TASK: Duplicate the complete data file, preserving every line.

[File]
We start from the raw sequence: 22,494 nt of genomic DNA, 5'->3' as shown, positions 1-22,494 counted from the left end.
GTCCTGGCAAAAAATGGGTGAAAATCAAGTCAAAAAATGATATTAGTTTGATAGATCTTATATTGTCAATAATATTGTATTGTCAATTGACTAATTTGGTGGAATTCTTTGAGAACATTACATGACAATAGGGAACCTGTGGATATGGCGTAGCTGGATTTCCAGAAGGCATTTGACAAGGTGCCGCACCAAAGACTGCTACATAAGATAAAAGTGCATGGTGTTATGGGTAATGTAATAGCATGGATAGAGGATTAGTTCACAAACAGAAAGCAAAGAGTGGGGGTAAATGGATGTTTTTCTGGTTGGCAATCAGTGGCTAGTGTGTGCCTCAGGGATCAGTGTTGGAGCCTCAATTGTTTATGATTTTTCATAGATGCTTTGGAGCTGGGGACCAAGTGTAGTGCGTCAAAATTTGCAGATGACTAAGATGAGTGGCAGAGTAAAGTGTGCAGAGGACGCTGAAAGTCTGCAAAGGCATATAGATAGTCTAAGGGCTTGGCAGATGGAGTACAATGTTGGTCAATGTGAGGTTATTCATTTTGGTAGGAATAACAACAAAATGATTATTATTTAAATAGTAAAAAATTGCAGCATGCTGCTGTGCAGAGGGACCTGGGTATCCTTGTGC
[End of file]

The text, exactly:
We start from the raw sequence: 22,494 nt of genomic DNA, 5'->3' as shown, positions 1-22,494 counted from the left end.
GTCCTGGCAAAAAATGGGTGAAAATCAAGTCAAAAAATGATATTAGTTTGATAGATCTTATATTGTCAATAATATTGTATTGTCAATTGACTAATTTGGTGGAATTCTTTGAGAACATTACATGACAATAGGGAACCTGTGGATATGGCGTAGCTGGATTTCCAGAAGGCATTTGACAAGGTGCCGCACCAAAGACTGCTACATAAGATAAAAGTGCATGGTGTTATGGGTAATGTAATAGCATGGATAGAGGATTAGTTCACAAACAGAAAGCAAAGAGTGGGGGTAAATGGATGTTTTTCTGGTTGGCAATCAGTGGCTAGTGTGTGCCTCAGGGATCAGTGTTGGAGCCTCAATTGTTTATGATTTTTCATAGATGCTTTGGAGCTGGGGACCAAGTGTAGTGCGTCAAAATTTGCAGATGACTAAGATGAGTGGCAGAGTAAAGTGTGCAGAGGACGCTGAAAGTCTGCAAAGGCATATAGATAGTCTAAGGGCTTGGCAGATGGAGTACAATGTTGGTCAATGTGAGGTTATTCATTTTGGTAGGAATAACAACAAAATGATTATTATTTAAATAGTAAAAAATTGCAGCATGCTGCTGTGCAGAGGGACCTGGGTATCCTTGTGC